There surely was snickering in some automotive circles four years ago when Michelin told the world it had created a new product that would revolutionize the tire industry. The PAX System, the French tiremaker said, could replace the radial - another Michelin invention - because it lasts longer, performs better and it's a run-flat, to boot.

The catch is that PAX is such a radical new design that it requires a whole new wheel architecture to accommodate a revised bead design. The tire is mechanically locked to the wheel and can't come off, even in a blowout. Conventional wheels already can cost three times more than tires. Won't PAX come with hefty premiums?

Doubters may have questioned the need for such an architecture and asked, "Who would be willing to adopt a whole new standard?"

The answer they got a month ago must have left them stunned: Goodyear. Yes, the world's largest tire maker has a keen interest in the No. 3 competitor's technology.

So much so that Goodyear signed an agreement to license PAX technology in exchange for Michelin licensing Goodyear's extended mobility technology and pressure monitoring systems. The companies will then jointly develop future run-flat systems. The relationship is not exclusive.

Goodyear and Michelin also will jointly promote PAX to automakers and, through an "information campaign," to consumers worldwide. Goodyear even signs off on a press release declaring PAX as the "best platform for incorporation of future tire concepts into new vehicle designs."

Whatever happened to the never-praise-your-competitor credo? Somehow, these rubber giants plan to maintain "vigorous competition." Huh?

If the disbelievers need more evidence that PAX is for real, Michelin has contracts to put PAX on the road on new vehicles within a year in Europe and in the U.S. in 2002, according to Don Baldwin, manager for new business development for Michelin's automotive division.

He doesn't identify the customers. But the Cadillac Evoq roadster rolled onto the 1999 Detroit auto show stage on PAX wheels. Evoq, incidentally, is scheduled to arrive in U.S. showrooms in 2002.

What's so great about PAX? Most run-flats today are good for about 50 miles (80 km) at 55 mph (89 km/h) with zero air pressure. PAX can run 125 miles (201 km) or longer.

PAX frees up an extra 1.5 ins. (3.8cm) of space inside the wheel for larger brakes. PAX also provides an estimated 20% more cornering power because the sidewall is part of the tread and is much closer to the hub. As a result, tires don't have to be as wide.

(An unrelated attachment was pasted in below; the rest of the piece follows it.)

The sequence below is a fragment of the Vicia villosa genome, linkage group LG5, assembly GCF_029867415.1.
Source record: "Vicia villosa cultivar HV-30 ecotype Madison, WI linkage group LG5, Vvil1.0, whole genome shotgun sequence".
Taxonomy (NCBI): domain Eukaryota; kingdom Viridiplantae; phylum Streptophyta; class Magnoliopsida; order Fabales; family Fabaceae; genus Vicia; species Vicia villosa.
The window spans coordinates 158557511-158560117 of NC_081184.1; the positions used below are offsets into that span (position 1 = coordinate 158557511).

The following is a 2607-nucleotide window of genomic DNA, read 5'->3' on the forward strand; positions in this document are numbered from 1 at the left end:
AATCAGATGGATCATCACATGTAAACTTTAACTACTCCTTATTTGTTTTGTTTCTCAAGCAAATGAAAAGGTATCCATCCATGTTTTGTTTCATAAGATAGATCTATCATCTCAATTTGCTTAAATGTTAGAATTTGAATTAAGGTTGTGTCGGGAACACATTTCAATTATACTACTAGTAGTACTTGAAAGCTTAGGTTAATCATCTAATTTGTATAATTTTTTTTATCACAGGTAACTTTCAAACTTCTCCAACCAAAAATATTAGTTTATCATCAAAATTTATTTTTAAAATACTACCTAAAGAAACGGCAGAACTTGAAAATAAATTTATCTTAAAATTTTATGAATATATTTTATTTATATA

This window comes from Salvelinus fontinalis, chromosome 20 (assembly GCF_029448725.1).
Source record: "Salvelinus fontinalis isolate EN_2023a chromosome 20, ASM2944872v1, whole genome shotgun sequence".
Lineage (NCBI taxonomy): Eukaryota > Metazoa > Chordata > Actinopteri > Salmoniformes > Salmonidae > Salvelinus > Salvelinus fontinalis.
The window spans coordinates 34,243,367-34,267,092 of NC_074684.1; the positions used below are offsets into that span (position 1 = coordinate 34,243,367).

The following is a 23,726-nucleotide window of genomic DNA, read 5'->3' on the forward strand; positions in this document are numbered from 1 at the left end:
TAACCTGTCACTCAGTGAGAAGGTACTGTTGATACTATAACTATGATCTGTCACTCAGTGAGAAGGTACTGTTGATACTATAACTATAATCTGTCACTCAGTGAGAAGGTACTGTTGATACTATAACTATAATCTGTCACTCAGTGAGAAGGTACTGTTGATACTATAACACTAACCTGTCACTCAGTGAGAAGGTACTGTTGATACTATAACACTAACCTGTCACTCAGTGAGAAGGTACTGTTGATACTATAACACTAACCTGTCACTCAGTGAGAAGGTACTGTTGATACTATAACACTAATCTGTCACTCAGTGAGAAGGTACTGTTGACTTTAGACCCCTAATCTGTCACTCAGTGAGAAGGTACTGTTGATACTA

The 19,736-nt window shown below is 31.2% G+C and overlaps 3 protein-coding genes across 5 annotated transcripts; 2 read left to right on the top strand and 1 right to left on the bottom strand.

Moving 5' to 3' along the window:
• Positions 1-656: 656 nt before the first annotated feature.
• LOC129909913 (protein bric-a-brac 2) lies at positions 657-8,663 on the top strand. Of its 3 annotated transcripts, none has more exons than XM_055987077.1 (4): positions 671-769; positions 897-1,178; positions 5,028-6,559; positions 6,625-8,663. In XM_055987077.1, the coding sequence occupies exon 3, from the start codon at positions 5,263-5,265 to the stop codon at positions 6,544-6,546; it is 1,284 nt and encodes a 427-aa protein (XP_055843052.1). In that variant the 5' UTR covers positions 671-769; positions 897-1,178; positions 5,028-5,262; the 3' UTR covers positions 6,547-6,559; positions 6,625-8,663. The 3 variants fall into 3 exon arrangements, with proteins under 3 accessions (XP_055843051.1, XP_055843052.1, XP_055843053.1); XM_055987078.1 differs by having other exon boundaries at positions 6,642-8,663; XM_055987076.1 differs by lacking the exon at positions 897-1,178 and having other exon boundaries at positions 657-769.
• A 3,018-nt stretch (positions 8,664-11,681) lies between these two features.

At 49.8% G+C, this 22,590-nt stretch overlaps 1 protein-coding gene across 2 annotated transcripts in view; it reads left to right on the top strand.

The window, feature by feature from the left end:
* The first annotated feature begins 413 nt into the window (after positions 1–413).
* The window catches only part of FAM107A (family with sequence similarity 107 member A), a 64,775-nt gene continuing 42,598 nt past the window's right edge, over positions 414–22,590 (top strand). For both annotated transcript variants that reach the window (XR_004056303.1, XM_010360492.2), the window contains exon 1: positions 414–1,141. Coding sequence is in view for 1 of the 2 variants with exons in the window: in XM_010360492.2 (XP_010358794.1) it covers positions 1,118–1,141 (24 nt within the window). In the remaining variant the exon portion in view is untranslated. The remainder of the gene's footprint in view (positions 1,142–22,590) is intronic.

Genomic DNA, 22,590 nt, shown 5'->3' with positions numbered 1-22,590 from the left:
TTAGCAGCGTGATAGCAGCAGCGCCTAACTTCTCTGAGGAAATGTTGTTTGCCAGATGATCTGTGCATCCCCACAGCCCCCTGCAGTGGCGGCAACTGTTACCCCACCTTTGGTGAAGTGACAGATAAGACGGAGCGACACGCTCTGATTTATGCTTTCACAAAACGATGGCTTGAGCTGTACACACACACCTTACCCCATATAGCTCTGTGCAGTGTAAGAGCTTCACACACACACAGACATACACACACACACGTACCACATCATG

PAX has lower rolling resistance, an estimated 8% to 10% less than a conventional radial, which improves fuel economy. Energy losses (about 10% in conventional tires) are virtually eliminated because the sidewall is so rigid that it minimizes flex.

But are the wheel makers willing to re-configure their processes? "They wouldn't have to," Mr. Baldwin says. "It just requires a new mold, not a complete tooling change. The radial required a big change, but PAX doesn't."

The same goes for tiremakers. Goodyear Chairman Sam Gibara says it would not require significant investment to make PAX in one of his company's plants.

The auto industry's newest supplier has targeted the vehicle undercarriage as its initial strategy in helping double annual sales from $7.5 billion this year to $15 billion within five years.

ArvinMeritor Inc. completes its merger as new shares in the company (symbol: ARM) begin a week of uninspired trading on the New York Stock Exchange in mid-July. Shares began trading at $16.69 July 10 and rose to $18 in the first day but finished the week slightly below the initial offering price.

The dismal stock performance is probably no surprise for Chairman and Chief Executive Larry Yost, who has long complained as the Meritor chief that his company's stock has been "terribly undervalued." A stock buyback, Mr. Yost says, is a high priority - perhaps even higher now given the first week of trading.

The Troy, MI, company's first product target is the undercarriage, which has been a key part of Meritor's sales in the heavy vehicle drivetrain market. And with Arvin's expertise in ride-control and exhaust systems, the new company is gearing up to provide significant modular capabilities.

ArvinMeritor wants to supply front-corner modules to OEM customers. The company says it will be able to supply more than 60% of the content for such modules. Mr. Yost pegs the global corner module market at about $2 billion.

"The corner module is a slam dunk for North American car companies," says Bill Hunt, ArvinMeritor's vice chairman and president, who had been chairman and CEO of Arvin. "It's a no-brainer. We are the premier expert in shocks."

The corner module could consist of Arvin's shock absorbers and struts and Meritor's sway bars, springs and wheels. Outsourcing is necessary for brake and knuckle components, which perhaps could figure into acquisitions the company intends to make. ArvinMeritor also is considering getting into the light axle business, a company source says.

Carrying the undercarriage strategy to an extreme, the source says ArvinMeritor could include hydroformed underfloor panels, corner modules, exhaust systems and even wheels. "It could be like a rolling chassis," he says.

By way of innovation, ArvinMeritor introduces the dual exhaust system made of titanium for the high-performance Corvette Z06. The superlight system is 44% (18 lbs.) lighter than stainless steel. The company will supply a low-volume titanium exhaust system for a customer in Europe within three years, the source says.